Google started selling its first hardware in January 2010. Well, that was when it started selling the first bit of hardware that mattered, anyway. Google announced the Nexus One, a "pure" Android device meant to serve as a testbed for developers and as a token smartphone to Android enthusiasts.
Things didn't end well for the Nexus One. Though it was a great phone, consumers didn't care to pony up the full $500+ retail price and match it with a T-Mobile calling plan. Other carriers initially committed to offering compatible versions of the Nexus One, but those plans were eventually scrapped. Once Google ran out of stock of the original Nexus One, it ceased selling smartphones.
Fast forward two years, and Google resurrected its smartphone dreams with the Galaxy Nexus. With the Google Play Store--Google's iTunes competitor--firmly in place, Google had a visible storefront though which it could sell hardware. (We can all just ignore the fact that the Google Play Store is really for content, such as music, movies, and apps.) Earlier this year, Google began selling smartphones directly to consumers once again.
Once hardware sales were back on the table, reports began to float around the internet that Google's hardware store was going to grow significantly by the end of the year. Not only would Google sell smartphones, but tablets, as well.
On day 1 of the Google I/O developer conference, Google proved those rumors true.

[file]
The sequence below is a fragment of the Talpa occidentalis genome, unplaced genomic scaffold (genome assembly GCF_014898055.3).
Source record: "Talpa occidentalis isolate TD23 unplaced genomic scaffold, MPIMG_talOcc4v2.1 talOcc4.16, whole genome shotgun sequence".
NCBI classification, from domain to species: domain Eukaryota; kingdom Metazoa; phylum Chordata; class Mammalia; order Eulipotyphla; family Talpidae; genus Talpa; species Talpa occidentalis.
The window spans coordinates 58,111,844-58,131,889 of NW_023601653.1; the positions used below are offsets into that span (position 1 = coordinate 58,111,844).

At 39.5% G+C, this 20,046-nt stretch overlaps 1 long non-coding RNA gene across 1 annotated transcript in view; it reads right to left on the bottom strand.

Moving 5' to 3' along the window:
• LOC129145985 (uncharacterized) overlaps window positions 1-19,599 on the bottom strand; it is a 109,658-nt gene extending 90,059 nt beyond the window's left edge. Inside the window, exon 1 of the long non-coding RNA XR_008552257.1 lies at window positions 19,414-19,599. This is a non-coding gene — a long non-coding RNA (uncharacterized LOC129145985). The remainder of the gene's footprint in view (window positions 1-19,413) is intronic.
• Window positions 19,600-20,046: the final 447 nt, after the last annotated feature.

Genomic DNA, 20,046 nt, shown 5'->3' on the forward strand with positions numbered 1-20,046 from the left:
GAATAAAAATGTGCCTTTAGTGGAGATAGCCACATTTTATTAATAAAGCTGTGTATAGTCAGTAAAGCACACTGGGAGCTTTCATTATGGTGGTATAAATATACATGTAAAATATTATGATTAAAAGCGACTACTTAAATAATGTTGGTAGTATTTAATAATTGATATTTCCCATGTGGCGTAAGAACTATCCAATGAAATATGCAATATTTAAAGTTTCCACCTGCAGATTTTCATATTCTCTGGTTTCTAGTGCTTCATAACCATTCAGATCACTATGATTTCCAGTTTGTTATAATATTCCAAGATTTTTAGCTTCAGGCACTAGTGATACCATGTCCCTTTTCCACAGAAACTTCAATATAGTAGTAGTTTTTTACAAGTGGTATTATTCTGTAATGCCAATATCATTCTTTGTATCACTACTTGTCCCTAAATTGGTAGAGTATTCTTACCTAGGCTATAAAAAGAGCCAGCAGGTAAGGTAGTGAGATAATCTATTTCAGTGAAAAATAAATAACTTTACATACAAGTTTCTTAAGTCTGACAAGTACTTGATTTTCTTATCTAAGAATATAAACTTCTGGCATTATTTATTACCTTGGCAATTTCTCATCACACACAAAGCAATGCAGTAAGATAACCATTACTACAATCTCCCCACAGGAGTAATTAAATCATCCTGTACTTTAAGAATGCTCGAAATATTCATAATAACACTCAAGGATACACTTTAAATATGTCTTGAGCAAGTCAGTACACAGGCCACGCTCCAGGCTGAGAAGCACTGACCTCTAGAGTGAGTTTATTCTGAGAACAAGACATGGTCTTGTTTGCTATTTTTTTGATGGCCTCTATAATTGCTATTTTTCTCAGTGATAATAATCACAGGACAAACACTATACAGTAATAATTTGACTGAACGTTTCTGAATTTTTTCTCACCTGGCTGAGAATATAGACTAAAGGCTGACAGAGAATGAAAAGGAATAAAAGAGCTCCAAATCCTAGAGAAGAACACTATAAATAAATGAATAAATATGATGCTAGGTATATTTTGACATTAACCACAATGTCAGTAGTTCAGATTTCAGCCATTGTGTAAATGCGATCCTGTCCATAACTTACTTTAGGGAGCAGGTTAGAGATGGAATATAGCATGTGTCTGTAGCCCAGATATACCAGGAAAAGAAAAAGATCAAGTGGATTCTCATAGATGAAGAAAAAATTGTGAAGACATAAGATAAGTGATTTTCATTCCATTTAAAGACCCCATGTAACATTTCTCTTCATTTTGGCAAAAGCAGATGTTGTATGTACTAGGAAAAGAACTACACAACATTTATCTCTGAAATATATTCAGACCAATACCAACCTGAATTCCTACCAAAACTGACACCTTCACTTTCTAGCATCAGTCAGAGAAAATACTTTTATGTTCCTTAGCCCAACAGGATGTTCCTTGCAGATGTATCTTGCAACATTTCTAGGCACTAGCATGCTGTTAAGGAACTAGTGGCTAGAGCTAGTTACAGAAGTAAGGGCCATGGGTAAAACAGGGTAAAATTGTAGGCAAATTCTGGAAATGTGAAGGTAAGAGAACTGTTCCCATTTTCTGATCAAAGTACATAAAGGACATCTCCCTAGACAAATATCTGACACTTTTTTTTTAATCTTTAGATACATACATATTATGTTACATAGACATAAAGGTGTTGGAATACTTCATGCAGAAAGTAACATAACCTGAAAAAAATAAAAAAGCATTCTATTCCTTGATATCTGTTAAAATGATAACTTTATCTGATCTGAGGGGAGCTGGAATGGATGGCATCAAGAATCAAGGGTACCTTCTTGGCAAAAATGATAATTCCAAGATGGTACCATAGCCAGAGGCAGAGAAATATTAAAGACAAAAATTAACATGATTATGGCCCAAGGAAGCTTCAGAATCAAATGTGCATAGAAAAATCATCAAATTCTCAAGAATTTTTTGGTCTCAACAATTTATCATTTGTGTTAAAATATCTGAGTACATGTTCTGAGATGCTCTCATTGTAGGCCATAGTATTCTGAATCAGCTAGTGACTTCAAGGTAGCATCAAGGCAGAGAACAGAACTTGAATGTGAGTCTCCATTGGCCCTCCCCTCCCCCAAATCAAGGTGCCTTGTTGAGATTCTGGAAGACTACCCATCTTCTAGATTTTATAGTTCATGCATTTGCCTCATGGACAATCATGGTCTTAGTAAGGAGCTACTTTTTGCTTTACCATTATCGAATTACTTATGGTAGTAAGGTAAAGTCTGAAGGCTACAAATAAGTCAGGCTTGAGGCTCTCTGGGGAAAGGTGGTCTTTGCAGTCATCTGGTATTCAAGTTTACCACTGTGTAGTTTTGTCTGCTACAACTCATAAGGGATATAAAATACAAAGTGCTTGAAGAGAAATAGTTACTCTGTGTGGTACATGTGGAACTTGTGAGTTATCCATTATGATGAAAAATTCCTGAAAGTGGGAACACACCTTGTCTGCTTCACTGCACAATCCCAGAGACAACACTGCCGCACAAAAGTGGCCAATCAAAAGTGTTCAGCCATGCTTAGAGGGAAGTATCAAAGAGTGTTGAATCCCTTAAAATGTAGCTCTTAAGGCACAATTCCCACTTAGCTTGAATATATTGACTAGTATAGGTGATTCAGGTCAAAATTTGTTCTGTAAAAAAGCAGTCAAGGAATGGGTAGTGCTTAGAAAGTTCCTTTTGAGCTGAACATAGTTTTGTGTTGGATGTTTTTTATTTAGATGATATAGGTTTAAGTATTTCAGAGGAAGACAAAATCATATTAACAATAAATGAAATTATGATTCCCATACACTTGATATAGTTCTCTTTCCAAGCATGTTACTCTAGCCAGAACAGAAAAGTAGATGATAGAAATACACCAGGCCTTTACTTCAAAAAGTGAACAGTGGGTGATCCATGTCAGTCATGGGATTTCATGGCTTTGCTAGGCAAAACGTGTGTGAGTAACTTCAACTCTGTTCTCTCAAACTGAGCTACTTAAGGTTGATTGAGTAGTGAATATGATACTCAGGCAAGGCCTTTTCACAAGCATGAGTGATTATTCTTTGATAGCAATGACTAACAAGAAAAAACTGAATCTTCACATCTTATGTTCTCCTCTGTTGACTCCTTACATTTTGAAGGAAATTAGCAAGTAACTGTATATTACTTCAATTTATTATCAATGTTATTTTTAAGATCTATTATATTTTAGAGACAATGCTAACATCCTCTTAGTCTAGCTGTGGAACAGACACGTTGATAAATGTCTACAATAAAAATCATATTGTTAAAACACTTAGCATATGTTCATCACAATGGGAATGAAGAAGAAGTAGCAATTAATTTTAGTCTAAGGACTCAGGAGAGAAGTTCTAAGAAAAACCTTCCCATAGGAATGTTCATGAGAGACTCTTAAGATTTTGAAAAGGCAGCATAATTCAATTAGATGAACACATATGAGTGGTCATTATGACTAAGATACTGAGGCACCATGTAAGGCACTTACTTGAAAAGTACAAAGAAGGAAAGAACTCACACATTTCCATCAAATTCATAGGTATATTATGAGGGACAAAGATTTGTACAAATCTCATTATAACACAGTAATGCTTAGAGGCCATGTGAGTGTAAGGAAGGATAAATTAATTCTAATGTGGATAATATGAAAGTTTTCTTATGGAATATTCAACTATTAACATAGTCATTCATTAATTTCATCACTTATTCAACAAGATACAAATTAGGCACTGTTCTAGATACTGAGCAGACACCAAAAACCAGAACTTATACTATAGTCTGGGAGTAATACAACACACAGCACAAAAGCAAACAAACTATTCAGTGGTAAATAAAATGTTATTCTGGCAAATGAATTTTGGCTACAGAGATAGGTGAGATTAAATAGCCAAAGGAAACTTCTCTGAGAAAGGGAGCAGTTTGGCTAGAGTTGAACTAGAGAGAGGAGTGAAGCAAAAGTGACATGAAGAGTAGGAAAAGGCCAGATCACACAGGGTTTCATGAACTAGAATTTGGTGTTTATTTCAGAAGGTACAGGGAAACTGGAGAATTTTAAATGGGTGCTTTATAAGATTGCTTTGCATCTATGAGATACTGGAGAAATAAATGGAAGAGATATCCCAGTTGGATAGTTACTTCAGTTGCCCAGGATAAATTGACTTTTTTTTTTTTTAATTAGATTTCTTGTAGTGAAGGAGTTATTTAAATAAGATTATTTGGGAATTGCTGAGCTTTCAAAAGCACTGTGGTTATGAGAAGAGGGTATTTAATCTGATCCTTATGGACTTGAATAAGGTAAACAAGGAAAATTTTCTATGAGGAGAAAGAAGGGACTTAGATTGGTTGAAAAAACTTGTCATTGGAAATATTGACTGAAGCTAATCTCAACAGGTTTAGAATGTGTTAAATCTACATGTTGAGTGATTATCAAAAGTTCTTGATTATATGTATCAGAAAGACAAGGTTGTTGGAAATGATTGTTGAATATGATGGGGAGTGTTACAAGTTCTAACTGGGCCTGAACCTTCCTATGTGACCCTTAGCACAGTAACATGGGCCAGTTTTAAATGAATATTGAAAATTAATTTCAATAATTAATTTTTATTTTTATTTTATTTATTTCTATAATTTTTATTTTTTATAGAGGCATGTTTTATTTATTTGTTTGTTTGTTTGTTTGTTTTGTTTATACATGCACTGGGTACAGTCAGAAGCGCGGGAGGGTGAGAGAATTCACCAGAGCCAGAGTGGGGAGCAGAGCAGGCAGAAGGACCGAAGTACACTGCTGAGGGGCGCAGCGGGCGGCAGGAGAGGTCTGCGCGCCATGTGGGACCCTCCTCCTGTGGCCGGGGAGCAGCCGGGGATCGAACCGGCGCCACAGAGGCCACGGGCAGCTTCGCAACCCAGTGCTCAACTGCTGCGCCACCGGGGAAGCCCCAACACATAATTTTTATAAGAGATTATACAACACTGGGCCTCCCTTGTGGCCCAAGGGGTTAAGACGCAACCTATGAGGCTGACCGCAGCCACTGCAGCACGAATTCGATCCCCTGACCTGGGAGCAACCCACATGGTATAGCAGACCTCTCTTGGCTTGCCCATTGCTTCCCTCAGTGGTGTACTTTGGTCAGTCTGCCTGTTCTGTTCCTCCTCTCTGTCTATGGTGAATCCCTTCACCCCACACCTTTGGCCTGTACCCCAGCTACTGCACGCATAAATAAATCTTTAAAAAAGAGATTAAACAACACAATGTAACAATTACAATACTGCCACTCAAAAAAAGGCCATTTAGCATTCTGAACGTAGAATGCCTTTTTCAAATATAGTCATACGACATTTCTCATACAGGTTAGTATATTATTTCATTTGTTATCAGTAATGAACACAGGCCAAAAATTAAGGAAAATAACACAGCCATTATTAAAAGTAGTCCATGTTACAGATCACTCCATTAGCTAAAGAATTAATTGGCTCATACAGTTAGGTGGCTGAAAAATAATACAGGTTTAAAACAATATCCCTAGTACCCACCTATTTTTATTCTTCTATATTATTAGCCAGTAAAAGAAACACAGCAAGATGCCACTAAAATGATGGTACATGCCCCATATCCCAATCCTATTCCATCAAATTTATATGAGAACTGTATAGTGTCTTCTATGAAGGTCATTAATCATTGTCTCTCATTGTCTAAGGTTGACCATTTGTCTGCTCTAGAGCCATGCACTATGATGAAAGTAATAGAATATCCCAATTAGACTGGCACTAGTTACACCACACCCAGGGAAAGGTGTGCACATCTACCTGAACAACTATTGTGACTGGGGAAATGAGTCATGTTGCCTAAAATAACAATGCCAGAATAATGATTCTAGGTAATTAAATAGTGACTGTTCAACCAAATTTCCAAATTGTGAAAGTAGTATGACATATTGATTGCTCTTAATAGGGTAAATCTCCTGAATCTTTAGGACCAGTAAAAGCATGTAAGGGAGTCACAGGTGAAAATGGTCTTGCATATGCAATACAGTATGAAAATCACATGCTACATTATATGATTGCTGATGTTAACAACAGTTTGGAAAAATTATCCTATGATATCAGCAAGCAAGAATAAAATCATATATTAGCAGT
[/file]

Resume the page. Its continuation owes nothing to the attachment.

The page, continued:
[ Get a play-by-play account of what Google revealed at its I/O day 1 keynote. See Google I/O Live Blog: Tablet Eyed. ]
Google announced the Nexus 7 tablet, a new media-consumption device aimed squarely at Amazon's Kindle Fire. The tablet can only be purchased from the Google Play Store. Google is accepting preorders for the device, and will start shipping it in July.
Google also announced the Nexus Q, a spherical Android-based media station that links Android smartphones with television sets and entertainment centers.
In addition to the Galaxy Nexus, Nexus 7, and Nexus Q, Google is selling several accessories for these products in the Google Play Store. In just a few short months, Google has gone from zero hardware for sale to a little toe-hold in the consumer electronics sales business.
What remains to be seen is whether or not Google can/will keep its hardware ambitions alive this time. Google shied away from the difficult direct-to-consumer sales model two years ago with the Nexus One. Now that Google has more devices to sell, will consumers give it a second chance? It's certainly possible. For one, Android is far more visible now than it was even two years ago. It's grown from an iOS wannabe to the dominant smartphone platform on the planet.
Given Android's market position and the strong growth of the "Nexus" branding, Google has a real shot of making this new hardware business work.
InformationWeek is conducting a survey to explore mobile platform development options, where and why enterprises are building mobile applications, and what they're looking for in mobile IDEs and development tools. Take our InformationWeek 2012 Mobile Application Development Survey now. Survey ends July 6.